Community vote results from Vancouver’s participatory budgeting pilot released
Three West End projects recommended for $100,000 total in funding
We have all learned a great deal, not only about the participatory budgeting process, but also about our neighbourhood, city governance, and community engagement.
WE Choo$e Impact Team
Vancouver’s West End community has recommended three projects to receive a total of $100,000 in City funding as part of Vancouver’s first participatory budgeting pilot.
More than 8,500 individuals who live, work, or volunteer in the West End voted between January 25 and February 4 on their preferred projects from a shortlist of 14.
The three recommended projects are:
- West End Calisthenics Park - $50,000
- Sidewalk Improvements - $30,000
- Christine Fretwell and Kathryn Gibbons Memorial Gift to West End Students - $20,000 in grants (require separate City Council approval)
The funded projects will be implemented over the next 18 months.
The two co-chairs of the WE Choo$e Impact Team, Kendal Fish and Anthony Kupferschmidt said: “The team is tremendously proud of this pilot and of what has been achieved through community effort and passion. This was an incredible opportunity to directly impact how public funds should be spent in our community. We have all learned a great deal, not only about the participatory budgeting process, but also about our neighbourhood, city governance, and community engagement. We are really looking forward to seeing the projects come to life.”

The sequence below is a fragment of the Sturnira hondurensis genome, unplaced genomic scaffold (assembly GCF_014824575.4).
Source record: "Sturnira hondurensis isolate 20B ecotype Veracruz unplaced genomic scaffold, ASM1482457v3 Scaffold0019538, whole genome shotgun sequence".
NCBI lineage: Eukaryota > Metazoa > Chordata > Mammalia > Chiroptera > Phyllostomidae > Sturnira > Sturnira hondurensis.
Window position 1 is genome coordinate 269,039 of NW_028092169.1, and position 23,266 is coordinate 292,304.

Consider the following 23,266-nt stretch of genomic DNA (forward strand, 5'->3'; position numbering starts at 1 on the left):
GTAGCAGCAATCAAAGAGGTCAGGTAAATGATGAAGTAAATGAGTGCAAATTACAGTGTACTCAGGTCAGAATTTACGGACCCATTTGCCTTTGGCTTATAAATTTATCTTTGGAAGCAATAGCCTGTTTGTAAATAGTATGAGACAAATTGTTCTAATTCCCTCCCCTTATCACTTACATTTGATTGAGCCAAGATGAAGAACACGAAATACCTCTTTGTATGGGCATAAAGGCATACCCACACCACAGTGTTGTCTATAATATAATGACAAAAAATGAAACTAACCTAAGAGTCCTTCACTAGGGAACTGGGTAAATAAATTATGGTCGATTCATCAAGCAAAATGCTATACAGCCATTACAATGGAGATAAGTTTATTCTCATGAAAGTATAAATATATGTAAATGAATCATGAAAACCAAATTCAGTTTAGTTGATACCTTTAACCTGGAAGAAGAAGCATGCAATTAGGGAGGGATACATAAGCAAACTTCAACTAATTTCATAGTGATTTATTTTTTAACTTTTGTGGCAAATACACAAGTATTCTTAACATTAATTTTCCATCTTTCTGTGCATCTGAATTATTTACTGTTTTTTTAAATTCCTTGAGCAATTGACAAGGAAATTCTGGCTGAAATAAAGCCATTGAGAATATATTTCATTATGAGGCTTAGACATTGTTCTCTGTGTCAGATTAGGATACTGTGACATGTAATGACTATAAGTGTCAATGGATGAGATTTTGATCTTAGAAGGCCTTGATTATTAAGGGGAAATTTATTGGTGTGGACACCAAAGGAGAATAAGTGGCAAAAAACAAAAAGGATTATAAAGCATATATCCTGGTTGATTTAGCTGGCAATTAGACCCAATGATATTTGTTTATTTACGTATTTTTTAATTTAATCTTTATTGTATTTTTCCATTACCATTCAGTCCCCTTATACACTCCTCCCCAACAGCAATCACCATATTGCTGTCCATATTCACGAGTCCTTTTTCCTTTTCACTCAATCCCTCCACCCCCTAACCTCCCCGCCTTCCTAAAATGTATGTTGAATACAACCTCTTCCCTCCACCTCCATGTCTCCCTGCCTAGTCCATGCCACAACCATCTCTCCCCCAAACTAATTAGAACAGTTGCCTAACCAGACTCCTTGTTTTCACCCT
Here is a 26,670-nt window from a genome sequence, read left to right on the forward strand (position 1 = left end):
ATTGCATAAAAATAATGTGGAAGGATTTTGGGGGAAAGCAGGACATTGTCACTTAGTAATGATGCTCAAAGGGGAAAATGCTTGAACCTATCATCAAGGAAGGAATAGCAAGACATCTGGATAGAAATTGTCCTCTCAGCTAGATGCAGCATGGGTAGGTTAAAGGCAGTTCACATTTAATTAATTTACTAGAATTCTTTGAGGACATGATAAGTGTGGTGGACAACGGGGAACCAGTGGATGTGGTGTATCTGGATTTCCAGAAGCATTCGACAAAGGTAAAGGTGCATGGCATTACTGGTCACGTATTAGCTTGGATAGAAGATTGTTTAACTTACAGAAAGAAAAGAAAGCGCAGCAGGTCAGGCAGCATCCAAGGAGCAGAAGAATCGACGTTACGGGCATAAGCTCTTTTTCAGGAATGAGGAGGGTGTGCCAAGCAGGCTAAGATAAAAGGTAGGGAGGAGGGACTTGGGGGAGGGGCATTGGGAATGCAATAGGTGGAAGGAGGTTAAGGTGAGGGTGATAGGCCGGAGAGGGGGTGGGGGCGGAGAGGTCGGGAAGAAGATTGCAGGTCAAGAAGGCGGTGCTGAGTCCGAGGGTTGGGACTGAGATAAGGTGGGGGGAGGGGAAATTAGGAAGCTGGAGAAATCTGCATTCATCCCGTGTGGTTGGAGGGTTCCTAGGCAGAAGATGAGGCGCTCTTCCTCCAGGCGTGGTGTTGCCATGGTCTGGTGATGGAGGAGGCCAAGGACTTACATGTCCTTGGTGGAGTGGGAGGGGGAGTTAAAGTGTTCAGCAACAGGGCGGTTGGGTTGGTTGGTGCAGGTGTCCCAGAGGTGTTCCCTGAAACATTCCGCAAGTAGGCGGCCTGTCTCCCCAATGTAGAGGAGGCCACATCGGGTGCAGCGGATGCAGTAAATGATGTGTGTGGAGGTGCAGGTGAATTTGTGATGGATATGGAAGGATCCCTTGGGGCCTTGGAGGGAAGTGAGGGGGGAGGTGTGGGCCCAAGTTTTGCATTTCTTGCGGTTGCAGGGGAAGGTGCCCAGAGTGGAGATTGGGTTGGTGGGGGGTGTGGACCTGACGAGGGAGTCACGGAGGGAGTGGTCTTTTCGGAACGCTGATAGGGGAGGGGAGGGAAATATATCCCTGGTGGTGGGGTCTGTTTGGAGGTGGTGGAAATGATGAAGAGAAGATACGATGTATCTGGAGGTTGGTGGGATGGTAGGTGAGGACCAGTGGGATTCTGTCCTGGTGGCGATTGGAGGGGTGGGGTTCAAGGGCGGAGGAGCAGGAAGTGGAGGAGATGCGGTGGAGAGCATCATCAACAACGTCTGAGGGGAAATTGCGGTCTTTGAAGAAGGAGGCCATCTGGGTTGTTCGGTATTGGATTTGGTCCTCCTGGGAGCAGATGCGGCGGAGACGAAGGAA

How the projects are being funded
The projects are being funded by new parking permit revenue generated by the City’s West End Parking strategy, implemented in 2017. The City made the commitment to re-invest a portion of the additional permit revenue in the community through a participatory budgeting pilot, which puts the decision about how to spend the funds to benefit the local neighbourhood into the hands of the community.
“The opportunity to test participatory budgeting came about as a result of the City addressing a problem with parking in the West End,” said Lon LaClaire, general manager, engineering services at the City. “It’s very gratifying to see that the parking strategy is working – we’re better managing the availability of street parking – and the community is benefiting from the additional revenue created by the strategy.”
“This was our first test of participatory budgeting in Vancouver,” said Patrice Impey, chief financial officer. “We’re very pleased both with how the process worked and the outcome, and we will be assessing potential future opportunities to use participatory budgeting in the city.”
How the projects were selected
Under the leadership of the community-led We Choo$e Impact team, a total of 14 potential projects were shortlisted using predetermined criteria from more than 1,700 idea submissions. The projects ranged in complexity and cost from $10,000 to $50,000 and included public health programs, community beautification projects, funding for music and sports equipment at local schools, and public art.
The community vote on the shortlisted projects took place between January 25 and February 4, online and at more than 15 pop-up voting stations throughout the neighbourhood. Voting was open to anyone aged 12 and up with a clear connection to the West End (live, work, or volunteer).